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Nelson's research focuses on eviction, housing policy, and inequalities in the civil justice system. His dissertation explores how interactional and institutional dynamics shape eviction outcomes in the Los Angeles Superior Court system using ethnographic and historical methods. Themes in Nelson's writings include how the court system transform everyday troubles into legal problems, how lawyers’ expertise affects legal case outcomes, and how data accessibility shapes sociological and policy knowledge of social problems. Nelson is on the steering committee of the Renters' Right to Council-LA coalition in Los Angeles and is a member of the Anti-Eviction Mapping Project-Los Angeles and LA Tenants Union.
In the News
Draws on fieldwork and administrative records from Baltimore, Maryland; Dallas, Texas; Los Angeles, California; and Washington, DC— to identify how procedural and legal contexts differ by place, and the ways that these processes shape both eviction’s institutional life and its underlying social meanings. Identifies how the problem of eviction is no longer hidden in the housing literature, the explosion of eviction research has introduced a comparative analysis problem.
Discusses how the lack of sufficient affordable housing in Los Angeles, California burdens many renter households with the threat of an eviction. Mentions how research has identified individual- and neighborhood-level sociodemographic correlates of eviction, but the uneven distribution of sociodemographic characteristics and housing conditions across neighborhoods likely produces broader patterns of spatial clustering in eviction prevalence across local areas.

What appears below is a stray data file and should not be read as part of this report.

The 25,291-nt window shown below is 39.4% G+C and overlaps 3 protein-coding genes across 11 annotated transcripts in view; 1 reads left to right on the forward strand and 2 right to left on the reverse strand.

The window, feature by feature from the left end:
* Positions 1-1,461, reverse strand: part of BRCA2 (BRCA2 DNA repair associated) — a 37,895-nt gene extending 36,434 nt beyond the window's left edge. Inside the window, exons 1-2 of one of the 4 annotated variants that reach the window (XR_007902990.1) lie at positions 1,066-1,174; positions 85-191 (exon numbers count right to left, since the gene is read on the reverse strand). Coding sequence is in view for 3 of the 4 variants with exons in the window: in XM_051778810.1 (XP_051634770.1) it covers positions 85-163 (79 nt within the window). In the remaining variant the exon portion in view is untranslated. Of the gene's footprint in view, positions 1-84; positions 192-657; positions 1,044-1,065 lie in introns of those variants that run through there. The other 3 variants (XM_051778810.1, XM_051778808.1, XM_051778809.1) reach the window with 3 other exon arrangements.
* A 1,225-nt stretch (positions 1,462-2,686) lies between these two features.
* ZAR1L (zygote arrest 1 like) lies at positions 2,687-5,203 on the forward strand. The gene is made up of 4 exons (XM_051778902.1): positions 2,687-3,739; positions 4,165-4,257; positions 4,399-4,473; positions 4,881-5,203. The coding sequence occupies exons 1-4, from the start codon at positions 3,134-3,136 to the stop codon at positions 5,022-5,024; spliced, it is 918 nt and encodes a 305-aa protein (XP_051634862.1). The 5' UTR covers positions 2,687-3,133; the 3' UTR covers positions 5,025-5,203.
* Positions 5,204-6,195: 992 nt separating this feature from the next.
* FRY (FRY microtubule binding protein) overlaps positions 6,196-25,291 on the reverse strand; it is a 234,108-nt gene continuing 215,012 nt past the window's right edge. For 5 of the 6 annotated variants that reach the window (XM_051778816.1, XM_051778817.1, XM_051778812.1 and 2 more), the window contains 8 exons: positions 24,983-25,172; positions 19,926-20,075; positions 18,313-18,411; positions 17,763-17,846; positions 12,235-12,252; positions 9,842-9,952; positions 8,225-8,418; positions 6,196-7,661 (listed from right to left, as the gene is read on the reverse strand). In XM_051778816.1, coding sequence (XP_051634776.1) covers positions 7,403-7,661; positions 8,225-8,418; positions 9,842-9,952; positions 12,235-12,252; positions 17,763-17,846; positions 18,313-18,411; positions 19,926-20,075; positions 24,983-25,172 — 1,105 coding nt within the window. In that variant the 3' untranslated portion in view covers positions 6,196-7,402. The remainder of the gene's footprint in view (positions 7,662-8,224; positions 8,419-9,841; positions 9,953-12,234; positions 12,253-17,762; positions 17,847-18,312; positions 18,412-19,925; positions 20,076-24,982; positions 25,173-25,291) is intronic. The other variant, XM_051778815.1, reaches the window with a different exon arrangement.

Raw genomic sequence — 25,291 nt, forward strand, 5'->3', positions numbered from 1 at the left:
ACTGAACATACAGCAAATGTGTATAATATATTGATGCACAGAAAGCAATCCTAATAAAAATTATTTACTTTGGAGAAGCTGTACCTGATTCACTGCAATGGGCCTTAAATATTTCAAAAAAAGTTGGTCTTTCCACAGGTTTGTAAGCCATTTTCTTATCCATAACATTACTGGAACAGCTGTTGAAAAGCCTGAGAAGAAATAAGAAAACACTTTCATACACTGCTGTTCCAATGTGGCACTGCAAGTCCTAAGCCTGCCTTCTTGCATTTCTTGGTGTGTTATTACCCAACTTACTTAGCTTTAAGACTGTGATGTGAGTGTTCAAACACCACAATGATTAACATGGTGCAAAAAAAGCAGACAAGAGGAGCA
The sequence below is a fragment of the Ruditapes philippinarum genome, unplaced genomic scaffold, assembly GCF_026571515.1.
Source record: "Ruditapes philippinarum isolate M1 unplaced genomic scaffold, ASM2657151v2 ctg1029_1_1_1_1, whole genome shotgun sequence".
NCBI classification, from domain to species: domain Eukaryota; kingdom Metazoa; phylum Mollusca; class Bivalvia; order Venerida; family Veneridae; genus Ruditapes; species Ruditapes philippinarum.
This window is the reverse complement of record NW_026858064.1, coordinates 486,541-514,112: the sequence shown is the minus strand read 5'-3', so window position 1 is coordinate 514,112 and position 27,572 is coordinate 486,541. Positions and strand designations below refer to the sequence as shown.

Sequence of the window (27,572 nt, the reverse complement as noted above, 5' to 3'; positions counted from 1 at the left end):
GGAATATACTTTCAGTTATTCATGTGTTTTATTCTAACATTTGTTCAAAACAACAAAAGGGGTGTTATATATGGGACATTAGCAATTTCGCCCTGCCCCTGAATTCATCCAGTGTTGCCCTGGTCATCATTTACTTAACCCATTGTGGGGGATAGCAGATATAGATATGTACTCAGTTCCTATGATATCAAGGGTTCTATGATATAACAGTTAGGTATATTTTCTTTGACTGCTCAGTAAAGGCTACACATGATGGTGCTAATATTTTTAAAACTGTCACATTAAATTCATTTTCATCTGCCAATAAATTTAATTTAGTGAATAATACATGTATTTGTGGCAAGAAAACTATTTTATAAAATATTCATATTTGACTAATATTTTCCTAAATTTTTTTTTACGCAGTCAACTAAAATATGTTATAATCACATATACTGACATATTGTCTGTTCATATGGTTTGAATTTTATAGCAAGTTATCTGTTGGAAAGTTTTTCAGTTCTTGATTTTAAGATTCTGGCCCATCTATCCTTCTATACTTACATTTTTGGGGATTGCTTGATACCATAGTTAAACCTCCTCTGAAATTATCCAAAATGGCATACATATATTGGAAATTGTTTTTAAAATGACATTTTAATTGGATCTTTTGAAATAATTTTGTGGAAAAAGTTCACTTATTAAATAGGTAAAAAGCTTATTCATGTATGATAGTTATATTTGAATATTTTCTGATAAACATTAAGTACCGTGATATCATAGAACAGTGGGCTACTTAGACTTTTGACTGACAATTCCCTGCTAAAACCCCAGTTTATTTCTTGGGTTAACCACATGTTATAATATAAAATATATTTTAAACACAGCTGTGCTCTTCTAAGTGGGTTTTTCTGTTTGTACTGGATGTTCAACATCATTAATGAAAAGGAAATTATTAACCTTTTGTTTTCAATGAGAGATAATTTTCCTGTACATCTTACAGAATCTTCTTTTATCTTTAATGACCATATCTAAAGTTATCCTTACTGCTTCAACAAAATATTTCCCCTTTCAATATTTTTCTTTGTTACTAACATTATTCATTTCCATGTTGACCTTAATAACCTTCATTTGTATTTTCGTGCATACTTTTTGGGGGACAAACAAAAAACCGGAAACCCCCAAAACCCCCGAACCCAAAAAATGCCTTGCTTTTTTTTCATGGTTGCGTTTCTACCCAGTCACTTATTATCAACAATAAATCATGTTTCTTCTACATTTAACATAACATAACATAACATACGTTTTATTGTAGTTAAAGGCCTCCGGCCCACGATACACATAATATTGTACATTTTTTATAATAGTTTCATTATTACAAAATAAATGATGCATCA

Analyzes California eviction court records for Los Angeles, Orange, Riverside, San Bernardino, and San Diego Counties between 2005 and 2015. Finds that evictions are much more likely to occur in neighborhoods with higher poverty rates and/or shares of African‐American individuals than in neighborhoods with rising rent or income levels. States that court‐based evictions are much more likely to be found in areas with low‐income households and racial minorities than areas experiencing rapid neighborhood change.
Describes how eviction transforms landlords into plaintiffs and tenants into defendants, turning everyday troubles into legal problems. Explores as tenants navigate this transformation, they struggle to defend themselves in ways the legal system considers appropriate. Shows the legal system facilities "interpretive disjuncture," which why so many tenants in Los Angeles default, or lose their case before their first court date.